On this sheet Botticelli brings the travellers and us to the foot of the Mountain of Purgatory. An angel has brought souls to the island for purification and is leaving on its boat. From here the two travellers climb the steep crevice in the rocks, which Botticelli hints at in the right half of the picture, leading up to the First Terrace of Purgatory.

Here the souls of those who were haughty in life atone for their sins. They are weighed down with heavy stones, forcing them to crawl on the ground.

The penitents are also confronted with exemplary images of modesty and humility which are carved in marble as reliefs on the rock wall of the First Terrace of the Mountain of Purgatory. Dante’s Commedia describes the extreme realism of the reliefs — a challenge eagerly accepted by the artist Botticelli.

In the middle relief he is demonstrating the one-point perspective, one of Renaissance art’s major achievements, drawing a team of oxen in such a way that it seems to be charging out of the relief towards the viewers, Dante and Virgil.

Botticelli fashioned the right-hand relief as a picture-within-a-picture. Dante and Virgil are standing like museum visitors before a thoroughly lifelike historical picture with a multitude of figures. Their animated facial expressions reveal their delight. In this illustration, Botticelli is using Dante’s text of the Commedia as a vehicle for foregrounding his own profession as an artist with all its possibilities and limitations.

Dante has climbed the Mountain of Purgatory and reached the Earthly Paradise. Here he meets Beatrice, the deceased love of his youth, who, as the embodiment of divine wisdom, will be his guide in the Heavenly Paradise. The climax of the scene is the moment when Dante recognises Beatrice, who appears in celestial array on a magnificent triumphal chariot.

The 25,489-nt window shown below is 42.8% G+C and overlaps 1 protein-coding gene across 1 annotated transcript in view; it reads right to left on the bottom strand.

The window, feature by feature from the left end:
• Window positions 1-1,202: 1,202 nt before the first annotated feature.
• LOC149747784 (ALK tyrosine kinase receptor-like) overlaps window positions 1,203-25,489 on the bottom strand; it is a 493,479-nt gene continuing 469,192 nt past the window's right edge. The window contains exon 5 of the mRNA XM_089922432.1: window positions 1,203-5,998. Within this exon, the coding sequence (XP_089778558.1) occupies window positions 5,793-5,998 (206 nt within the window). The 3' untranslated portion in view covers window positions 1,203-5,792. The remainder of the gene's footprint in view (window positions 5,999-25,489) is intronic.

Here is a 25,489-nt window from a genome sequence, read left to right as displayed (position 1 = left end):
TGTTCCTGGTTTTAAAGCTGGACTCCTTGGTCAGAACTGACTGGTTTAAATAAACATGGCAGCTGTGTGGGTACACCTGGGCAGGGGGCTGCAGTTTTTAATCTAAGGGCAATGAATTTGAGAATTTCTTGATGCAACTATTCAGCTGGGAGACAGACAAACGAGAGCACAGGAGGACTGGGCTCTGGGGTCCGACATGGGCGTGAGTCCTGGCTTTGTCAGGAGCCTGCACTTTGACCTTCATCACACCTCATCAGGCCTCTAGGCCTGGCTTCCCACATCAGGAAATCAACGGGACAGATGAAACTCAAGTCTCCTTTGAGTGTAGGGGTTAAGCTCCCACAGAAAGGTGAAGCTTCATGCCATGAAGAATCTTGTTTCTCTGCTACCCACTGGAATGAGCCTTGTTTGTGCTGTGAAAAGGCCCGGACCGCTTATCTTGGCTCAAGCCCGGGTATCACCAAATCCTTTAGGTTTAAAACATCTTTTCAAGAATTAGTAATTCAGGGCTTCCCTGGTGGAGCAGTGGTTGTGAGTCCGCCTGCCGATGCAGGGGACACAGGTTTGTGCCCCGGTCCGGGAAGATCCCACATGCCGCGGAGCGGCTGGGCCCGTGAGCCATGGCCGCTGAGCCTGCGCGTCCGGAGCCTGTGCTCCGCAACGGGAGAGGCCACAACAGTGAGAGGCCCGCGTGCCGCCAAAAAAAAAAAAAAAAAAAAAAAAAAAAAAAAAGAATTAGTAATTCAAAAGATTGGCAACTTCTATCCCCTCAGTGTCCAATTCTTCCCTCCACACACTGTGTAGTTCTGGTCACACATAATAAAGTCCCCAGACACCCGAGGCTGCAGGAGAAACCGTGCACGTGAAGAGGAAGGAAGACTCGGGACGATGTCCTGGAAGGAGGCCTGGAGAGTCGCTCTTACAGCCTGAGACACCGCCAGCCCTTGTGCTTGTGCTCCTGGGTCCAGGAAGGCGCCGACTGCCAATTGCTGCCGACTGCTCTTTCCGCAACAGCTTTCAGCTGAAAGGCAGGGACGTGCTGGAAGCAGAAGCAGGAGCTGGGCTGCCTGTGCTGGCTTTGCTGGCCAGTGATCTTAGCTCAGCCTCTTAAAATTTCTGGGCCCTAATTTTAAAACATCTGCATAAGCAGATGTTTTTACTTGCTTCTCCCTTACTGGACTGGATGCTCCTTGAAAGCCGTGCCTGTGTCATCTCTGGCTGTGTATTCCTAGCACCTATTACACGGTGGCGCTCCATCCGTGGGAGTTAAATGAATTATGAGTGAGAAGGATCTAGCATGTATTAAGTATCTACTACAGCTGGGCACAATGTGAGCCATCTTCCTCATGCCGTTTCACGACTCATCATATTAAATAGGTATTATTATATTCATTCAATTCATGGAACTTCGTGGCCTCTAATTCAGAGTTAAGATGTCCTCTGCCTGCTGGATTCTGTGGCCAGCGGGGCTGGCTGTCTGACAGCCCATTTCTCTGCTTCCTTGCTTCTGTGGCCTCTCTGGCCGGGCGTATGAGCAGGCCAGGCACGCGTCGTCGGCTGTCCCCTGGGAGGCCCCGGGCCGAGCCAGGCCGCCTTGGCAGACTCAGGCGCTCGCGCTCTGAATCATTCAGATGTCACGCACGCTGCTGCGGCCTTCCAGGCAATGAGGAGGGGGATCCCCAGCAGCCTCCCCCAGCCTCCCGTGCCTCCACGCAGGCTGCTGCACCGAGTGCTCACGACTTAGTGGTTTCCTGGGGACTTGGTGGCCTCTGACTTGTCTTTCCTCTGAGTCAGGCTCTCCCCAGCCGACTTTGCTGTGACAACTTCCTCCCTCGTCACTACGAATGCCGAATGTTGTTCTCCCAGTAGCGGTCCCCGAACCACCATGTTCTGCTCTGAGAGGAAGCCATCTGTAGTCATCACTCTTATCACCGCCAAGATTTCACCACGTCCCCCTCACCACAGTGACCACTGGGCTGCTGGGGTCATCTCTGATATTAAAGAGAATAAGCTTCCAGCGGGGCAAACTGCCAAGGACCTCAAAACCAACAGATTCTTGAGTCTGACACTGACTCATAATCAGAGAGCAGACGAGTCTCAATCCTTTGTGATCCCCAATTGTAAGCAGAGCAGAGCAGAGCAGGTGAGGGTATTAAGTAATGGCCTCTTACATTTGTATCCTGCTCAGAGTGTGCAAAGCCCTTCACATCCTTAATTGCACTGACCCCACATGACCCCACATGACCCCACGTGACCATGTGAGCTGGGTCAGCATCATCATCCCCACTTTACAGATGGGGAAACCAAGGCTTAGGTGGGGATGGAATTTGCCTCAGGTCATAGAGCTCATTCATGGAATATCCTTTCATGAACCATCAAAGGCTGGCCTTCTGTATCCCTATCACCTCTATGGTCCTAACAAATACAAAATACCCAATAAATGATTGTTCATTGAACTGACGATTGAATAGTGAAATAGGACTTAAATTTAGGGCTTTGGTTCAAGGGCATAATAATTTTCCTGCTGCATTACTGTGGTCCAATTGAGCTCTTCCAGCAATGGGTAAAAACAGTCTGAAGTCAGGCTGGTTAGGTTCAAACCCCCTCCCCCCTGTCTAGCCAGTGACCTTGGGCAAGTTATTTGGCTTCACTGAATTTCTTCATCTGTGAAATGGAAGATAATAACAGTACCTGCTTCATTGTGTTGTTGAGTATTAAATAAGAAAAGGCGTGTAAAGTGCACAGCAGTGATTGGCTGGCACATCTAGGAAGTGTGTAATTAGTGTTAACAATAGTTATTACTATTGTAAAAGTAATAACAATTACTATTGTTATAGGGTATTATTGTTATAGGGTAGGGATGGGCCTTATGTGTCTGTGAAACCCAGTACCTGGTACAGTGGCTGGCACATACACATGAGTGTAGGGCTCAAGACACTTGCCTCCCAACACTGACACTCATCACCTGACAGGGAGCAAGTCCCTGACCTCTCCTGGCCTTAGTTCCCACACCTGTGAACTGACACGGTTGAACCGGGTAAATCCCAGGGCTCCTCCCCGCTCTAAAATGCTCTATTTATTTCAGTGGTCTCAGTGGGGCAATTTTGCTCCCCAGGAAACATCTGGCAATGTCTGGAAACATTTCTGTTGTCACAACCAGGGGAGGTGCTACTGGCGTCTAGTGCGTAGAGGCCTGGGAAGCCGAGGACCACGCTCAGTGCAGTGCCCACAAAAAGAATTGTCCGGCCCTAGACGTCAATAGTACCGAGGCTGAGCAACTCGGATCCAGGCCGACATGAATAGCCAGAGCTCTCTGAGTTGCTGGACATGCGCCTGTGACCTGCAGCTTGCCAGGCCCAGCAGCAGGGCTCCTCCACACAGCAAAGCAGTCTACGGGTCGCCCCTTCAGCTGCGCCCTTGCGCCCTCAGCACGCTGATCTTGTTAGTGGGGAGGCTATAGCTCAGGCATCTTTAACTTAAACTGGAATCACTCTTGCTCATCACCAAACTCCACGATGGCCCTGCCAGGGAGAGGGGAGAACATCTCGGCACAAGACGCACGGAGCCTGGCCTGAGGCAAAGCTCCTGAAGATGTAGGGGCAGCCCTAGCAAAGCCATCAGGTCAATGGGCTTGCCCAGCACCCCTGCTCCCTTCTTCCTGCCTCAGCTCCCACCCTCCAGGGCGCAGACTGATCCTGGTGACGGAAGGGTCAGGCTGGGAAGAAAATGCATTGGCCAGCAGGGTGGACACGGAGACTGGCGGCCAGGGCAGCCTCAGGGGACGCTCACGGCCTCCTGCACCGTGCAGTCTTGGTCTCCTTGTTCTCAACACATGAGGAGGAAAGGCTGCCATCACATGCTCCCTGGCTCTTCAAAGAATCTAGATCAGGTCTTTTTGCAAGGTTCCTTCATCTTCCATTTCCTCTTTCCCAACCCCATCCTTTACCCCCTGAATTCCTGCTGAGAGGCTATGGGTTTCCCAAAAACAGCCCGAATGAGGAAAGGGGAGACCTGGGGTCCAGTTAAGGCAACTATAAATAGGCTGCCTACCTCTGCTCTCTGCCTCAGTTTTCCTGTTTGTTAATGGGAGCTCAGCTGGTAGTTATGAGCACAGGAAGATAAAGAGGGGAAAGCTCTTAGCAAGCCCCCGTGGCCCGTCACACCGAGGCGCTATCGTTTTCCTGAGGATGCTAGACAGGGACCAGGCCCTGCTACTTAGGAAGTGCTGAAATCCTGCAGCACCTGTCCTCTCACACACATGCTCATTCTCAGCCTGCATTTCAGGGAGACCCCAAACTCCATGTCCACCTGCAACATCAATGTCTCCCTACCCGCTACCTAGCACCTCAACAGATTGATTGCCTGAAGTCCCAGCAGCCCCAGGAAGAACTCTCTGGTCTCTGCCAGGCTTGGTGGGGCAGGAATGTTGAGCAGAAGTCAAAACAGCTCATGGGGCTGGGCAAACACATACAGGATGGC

In the company of Beatrice Dante has left the earthly sphere and has entered Paradise. Beatrice tells him that he will now, relieved of gravity, rise up with her through the spheres of heaven to the source of all being. Botticelli depicts this using an ever more abstract mode of illustration. Here, Dante and Beatrice are hovering in the Second Sphere of Paradise, which the artist has represented in the picture as a simple circle. The couple are surrounded by an evenly-spaced ring of fire, which is Botticelli’s way of translating into image the radiant shine with which the shimmering souls of the blessed light up Paradise.
Here, Dante und Beatrice are about to enter the Seventh planetary Sphere, still accompanied on their way by the shimmering lights of souls. Whereas the Commedia refers to these as flamelets, Botticelli draws them as cherubs. The couple are standing at the foot of a ladder. They can be seen again further up in faint outline. Botticelli probably initially wanted to depict the ascent to the next planetary Sphere but then changed his mind and scratched his first drawing from the parchment. In a coloured version, this correction would be concealed by a covering of paint.

In the Ninth Sphere, Dante sees God as a bright light surrounded by choirs of angels. Well hidden in this sheet there is a small sensation – Botticelli’s signature.

Botticelli depicts Dante‘s and Beatrice‘s path to the Empyrean as gliding on a river of light. The tender way the figures are drawn makes them seem transparent, as though their bodies were transfused with light. To represent the blessed, the artist again uses cherubs, tumbling playfully with childlike joy through the river of light. Botticelli uses them to help us visualise the dynamic vitality and happy atmosphere of this moment. Dante will soon be reaching the destination of his journey through the afterlife.

Botticelli never illustrated the divine light described in the final Canto of the Commedia. At the end of Dante’s journey through the afterlife there was a blank sheet, which was lost around 1900.

Credits: Story

Text: Staatliche Museen zu Berlin - Stiftung Preußischer Kulturbesitz

Concept / Editing: Dorothee Böhm
Translation: Catherine Hales, Stephan Schmidt

© Staatliche Museen zu Berlin – Stiftung Preußischer Kulturbesitz

Credits: All media
The story featured may in some cases have been created by an independent third party and may not always represent the views of the institutions, listed below, who have supplied the content.